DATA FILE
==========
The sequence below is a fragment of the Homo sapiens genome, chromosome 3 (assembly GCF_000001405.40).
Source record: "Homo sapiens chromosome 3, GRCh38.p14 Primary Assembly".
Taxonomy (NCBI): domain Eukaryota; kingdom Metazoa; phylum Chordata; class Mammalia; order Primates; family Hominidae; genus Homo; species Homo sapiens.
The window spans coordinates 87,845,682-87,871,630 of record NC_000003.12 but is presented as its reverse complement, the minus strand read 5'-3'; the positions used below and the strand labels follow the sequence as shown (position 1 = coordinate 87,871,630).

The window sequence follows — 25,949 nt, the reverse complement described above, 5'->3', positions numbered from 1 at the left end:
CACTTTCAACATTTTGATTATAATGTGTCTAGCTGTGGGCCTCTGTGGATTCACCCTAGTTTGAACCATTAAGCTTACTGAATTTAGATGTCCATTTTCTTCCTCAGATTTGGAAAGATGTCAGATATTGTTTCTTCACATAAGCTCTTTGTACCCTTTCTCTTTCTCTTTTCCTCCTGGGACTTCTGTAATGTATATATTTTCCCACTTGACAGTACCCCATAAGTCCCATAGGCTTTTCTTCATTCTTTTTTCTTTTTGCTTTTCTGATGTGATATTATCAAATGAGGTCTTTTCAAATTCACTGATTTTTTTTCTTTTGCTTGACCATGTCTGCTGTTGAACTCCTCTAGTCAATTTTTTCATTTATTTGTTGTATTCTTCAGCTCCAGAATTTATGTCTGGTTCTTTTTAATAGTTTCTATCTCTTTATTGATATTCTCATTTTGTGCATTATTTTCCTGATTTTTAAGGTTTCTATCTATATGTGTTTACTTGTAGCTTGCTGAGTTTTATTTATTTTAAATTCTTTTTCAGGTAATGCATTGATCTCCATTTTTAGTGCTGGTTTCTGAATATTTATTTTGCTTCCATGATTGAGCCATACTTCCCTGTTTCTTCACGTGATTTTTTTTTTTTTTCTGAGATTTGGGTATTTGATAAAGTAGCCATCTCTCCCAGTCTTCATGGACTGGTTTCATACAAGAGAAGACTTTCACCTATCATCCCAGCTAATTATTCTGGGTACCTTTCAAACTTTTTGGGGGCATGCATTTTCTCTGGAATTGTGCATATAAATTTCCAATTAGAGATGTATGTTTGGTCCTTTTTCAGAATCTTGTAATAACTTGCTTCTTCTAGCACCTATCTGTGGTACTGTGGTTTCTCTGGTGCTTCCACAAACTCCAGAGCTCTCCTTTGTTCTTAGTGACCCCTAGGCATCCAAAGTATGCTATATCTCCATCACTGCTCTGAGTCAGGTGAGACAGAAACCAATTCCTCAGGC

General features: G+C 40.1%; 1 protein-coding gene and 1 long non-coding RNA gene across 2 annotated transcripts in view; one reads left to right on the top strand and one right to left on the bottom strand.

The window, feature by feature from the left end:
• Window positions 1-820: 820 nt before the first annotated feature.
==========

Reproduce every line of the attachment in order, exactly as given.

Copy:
The sequence below is a fragment of the Homo sapiens genome, chromosome 3 (assembly GCF_000001405.40).
Source record: "Homo sapiens chromosome 3, GRCh38.p14 Primary Assembly".
Taxonomy (NCBI): domain Eukaryota; kingdom Metazoa; phylum Chordata; class Mammalia; order Primates; family Hominidae; genus Homo; species Homo sapiens.
The window spans coordinates 87,845,682-87,871,630 of record NC_000003.12 but is presented as its reverse complement, the minus strand read 5'-3'; the positions used below and the strand labels follow the sequence as shown (position 1 = coordinate 87,871,630).

The window sequence follows — 25,949 nt, the reverse complement described above, 5'->3', positions numbered from 1 at the left end:
CACTTTCAACATTTTGATTATAATGTGTCTAGCTGTGGGCCTCTGTGGATTCACCCTAGTTTGAACCATTAAGCTTACTGAATTTAGATGTCCATTTTCTTCCTCAGATTTGGAAAGATGTCAGATATTGTTTCTTCACATAAGCTCTTTGTACCCTTTCTCTTTCTCTTTTCCTCCTGGGACTTCTGTAATGTATATATTTTCCCACTTGACAGTACCCCATAAGTCCCATAGGCTTTTCTTCATTCTTTTTTCTTTTTGCTTTTCTGATGTGATATTATCAAATGAGGTCTTTTCAAATTCACTGATTTTTTTTCTTTTGCTTGACCATGTCTGCTGTTGAACTCCTCTAGTCAATTTTTTCATTTATTTGTTGTATTCTTCAGCTCCAGAATTTATGTCTGGTTCTTTTTAATAGTTTCTATCTCTTTATTGATATTCTCATTTTGTGCATTATTTTCCTGATTTTTAAGGTTTCTATCTATATGTGTTTACTTGTAGCTTGCTGAGTTTTATTTATTTTAAATTCTTTTTCAGGTAATGCATTGATCTCCATTTTTAGTGCTGGTTTCTGAATATTTATTTTGCTTCCATGATTGAGCCATACTTCCCTGTTTCTTCACGTGATTTTTTTTTTTTTTCTGAGATTTGGGTATTTGATAAAGTAGCCATCTCTCCCAGTCTTCATGGACTGGTTTCATACAAGAGAAGACTTTCACCTATCATCCCAGCTAATTATTCTGGGTACCTTTCAAACTTTTTGGGGGCATGCATTTTCTCTGGAATTGTGCATATAAATTTCCAATTAGAGATGTATGTTTGGTCCTTTTTCAGAATCTTGTAATAACTTGCTTCTTCTAGCACCTATCTGTGGTACTGTGGTTTCTCTGGTGCTTCCACAAACTCCAGAGCTCTCCTTTGTTCTTAGTGACCCCTAGGCATCCAAAGTATGCTATATCTCCATCACTGCTCTGAGTCAGGTGAGACAGAAACCAATTCCTCAGGC

General features: G+C 40.1%; 1 protein-coding gene and 1 long non-coding RNA gene across 2 annotated transcripts in view; one reads left to right on the top strand and one right to left on the bottom strand.

The window, feature by feature from the left end:
• Window positions 1-820: 820 nt before the first annotated feature.